A research effort led by Arizona State University engineer Mary Laura Lind is among 10 projects the National Aeronautics and Space Administration recently chose to support.
Lind has been awarded a grant from NASA’s inaugural Space Technology Research Opportunities for Early Career Faculty program. The new program focuses on aiding development of technologies that can help the nation reach its space-exploration goals as well as boost commercial space ventures.
This year’s grant recipients represent “some of the most talented new faculty from the best institutions of higher learning in America,” the program’s director, Michael Gazarik, said in a NASA news release.
Lind is an assistant professor in the School for Engineering of Matter, Transport and Energy. She is also a senior sustainability scientist with the university’s Global Institute of Sustainability.
The NASA grant will provide $200,000 a year—renewable for up to three years—to support Lind’s work to improve technology for wastewater recovery and recycling systems designed for use in space stations and other vehicles.
“We’re excited to see Mary Laura’s research recognized by NASA with this prestigious award,” says Kyle Squires, director of the School for Engineering of Matter, Transport and Energy. “This speaks highly of her work and the high regard with which NASA views her innovative ideas. Her project has potential for having a significant impact on the viability of commercial space exploration.”
Lind is seeking chemical and materials engineering solutions to the challenge of improving water systems for space vehicles. The grant will support her research team’s effort to develop advanced corrosion-resistant polymer membranes. Wastewater would be filtered through such membranes to maximize recovery of the water, which the process makes suitable for reuse.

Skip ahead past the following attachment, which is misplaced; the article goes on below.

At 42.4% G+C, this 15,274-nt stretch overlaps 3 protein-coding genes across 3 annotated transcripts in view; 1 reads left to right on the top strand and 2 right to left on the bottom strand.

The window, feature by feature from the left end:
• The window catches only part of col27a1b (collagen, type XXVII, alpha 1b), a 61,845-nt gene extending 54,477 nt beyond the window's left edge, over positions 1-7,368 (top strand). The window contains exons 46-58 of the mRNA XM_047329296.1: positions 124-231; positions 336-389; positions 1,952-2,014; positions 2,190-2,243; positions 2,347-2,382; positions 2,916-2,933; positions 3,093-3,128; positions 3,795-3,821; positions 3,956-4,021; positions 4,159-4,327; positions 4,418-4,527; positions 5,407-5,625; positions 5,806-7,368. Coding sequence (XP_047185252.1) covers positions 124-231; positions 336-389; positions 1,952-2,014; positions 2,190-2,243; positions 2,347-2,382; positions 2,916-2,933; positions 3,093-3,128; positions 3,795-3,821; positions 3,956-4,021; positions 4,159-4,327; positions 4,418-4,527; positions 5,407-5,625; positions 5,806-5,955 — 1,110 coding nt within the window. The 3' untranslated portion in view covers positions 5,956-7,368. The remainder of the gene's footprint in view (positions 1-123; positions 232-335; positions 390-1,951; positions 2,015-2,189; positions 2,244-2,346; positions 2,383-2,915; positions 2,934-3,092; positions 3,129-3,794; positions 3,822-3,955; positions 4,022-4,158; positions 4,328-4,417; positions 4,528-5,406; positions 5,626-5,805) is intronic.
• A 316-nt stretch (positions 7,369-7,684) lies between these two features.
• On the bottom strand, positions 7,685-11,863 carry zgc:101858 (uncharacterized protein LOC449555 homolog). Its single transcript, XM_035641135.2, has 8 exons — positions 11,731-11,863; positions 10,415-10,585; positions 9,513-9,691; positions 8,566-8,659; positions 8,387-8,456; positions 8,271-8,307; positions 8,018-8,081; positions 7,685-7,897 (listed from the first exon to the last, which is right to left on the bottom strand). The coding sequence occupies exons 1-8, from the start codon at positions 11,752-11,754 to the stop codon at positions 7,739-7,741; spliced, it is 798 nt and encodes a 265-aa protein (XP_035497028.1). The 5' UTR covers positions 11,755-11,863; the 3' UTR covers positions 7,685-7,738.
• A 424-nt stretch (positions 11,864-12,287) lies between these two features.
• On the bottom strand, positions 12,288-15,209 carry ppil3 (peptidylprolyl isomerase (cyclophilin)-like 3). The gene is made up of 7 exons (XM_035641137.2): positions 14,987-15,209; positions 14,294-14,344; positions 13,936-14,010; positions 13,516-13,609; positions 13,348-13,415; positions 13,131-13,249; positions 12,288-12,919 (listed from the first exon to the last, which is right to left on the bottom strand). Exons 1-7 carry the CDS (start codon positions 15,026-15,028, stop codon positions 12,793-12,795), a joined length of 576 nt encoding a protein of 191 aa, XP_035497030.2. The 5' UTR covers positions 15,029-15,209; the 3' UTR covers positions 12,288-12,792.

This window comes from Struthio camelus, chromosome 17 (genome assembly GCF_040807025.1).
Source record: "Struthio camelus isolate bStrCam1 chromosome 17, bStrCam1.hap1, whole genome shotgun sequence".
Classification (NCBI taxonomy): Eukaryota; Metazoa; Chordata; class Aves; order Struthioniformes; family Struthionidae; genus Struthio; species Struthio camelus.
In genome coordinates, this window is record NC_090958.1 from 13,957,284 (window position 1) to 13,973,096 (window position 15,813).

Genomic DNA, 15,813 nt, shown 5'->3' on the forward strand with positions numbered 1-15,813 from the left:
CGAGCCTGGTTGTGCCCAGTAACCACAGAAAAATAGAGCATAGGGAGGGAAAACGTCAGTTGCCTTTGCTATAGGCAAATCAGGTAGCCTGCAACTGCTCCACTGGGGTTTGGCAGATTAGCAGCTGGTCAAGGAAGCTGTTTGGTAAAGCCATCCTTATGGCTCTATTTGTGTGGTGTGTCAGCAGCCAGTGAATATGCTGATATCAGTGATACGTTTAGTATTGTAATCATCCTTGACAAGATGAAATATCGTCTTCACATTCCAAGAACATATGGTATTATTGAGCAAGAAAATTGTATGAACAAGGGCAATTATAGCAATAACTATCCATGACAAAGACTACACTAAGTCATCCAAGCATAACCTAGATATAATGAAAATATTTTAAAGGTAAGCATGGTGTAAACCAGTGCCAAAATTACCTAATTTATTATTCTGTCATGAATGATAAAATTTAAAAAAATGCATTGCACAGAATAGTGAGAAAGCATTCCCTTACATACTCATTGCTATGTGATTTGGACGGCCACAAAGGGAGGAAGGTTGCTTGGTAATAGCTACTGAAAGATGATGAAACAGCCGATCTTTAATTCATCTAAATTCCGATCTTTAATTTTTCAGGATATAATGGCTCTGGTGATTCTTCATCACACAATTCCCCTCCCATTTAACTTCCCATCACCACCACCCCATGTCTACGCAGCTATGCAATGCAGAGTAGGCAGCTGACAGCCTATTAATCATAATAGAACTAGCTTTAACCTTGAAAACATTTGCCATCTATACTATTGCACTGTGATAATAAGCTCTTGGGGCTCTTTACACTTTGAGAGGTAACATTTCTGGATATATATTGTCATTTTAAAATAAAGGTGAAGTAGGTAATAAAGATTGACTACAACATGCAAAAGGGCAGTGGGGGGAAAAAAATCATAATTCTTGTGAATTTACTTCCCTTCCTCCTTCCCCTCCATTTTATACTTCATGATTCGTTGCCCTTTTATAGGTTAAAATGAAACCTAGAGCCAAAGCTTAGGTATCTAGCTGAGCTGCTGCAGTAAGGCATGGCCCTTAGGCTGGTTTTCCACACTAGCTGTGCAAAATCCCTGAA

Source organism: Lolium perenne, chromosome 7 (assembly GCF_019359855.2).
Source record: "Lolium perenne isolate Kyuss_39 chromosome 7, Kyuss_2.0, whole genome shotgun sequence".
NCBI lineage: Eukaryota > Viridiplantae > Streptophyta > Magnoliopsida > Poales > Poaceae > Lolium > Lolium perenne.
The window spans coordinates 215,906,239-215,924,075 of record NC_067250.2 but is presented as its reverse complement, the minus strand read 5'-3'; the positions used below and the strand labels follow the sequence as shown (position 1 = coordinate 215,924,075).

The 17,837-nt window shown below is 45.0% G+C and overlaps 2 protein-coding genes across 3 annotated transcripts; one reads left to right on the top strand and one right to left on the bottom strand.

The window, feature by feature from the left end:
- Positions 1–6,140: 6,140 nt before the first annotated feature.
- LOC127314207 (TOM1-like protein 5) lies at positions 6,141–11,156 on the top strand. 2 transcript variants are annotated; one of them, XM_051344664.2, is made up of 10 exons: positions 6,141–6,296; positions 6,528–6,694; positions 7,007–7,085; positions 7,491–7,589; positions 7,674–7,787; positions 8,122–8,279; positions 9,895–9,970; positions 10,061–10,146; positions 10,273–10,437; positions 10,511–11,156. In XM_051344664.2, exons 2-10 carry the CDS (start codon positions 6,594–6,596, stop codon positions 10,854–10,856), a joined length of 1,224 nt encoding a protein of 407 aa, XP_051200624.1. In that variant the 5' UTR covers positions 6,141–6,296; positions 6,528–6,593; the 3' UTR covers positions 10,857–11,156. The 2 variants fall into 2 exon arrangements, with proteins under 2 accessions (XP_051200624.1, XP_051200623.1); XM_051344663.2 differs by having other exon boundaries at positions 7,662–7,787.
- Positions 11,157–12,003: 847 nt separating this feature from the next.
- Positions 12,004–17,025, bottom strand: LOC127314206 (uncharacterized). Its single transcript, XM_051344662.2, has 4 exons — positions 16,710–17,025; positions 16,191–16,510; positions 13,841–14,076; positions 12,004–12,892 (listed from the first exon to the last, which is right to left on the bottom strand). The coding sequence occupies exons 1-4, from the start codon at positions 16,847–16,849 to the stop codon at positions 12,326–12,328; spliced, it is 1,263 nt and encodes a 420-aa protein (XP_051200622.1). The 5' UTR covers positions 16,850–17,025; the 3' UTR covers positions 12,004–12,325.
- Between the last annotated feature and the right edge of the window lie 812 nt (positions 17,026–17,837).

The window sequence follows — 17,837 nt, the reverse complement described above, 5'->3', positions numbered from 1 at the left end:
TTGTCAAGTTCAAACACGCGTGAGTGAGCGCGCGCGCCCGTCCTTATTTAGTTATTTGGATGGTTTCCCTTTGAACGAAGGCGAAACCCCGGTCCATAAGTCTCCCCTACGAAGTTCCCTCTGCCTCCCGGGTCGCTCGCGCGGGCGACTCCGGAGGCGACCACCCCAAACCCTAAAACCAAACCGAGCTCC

The system will have to be fortified against corrosion from water containing high amounts of acidic solutions and salts, Lind explains. That will require development of a news class of membranes consisting of new composite materials through which water can be filtered more effectively, she says.
The effort will necessitate developing nanometer-scale composites to produce membranes capable of providing a sufficient barrier to the small organic compounds that must be removed from wastewater to make it reusable.
The grant enables Lind to bring on two engineering doctoral students—Heather Jamieson and Afsaneh Khosravi—to assist on the project. In addition, she will be able to expand opportunities for other graduate and undergraduate students to participate in work in her lab.
Lind came to ASU in 2010 after completing a California Nanosystems Institute Pioneer Postdoctoral Fellowship at the University of California, Los Angeles, in the Civil and Environmental Engineering Department.
Earlier Lind earned a master’s degree and a doctoral degree in materials science from the California Institute of Technology and a bachelor’s of science degree in chemical engineering from Yale University.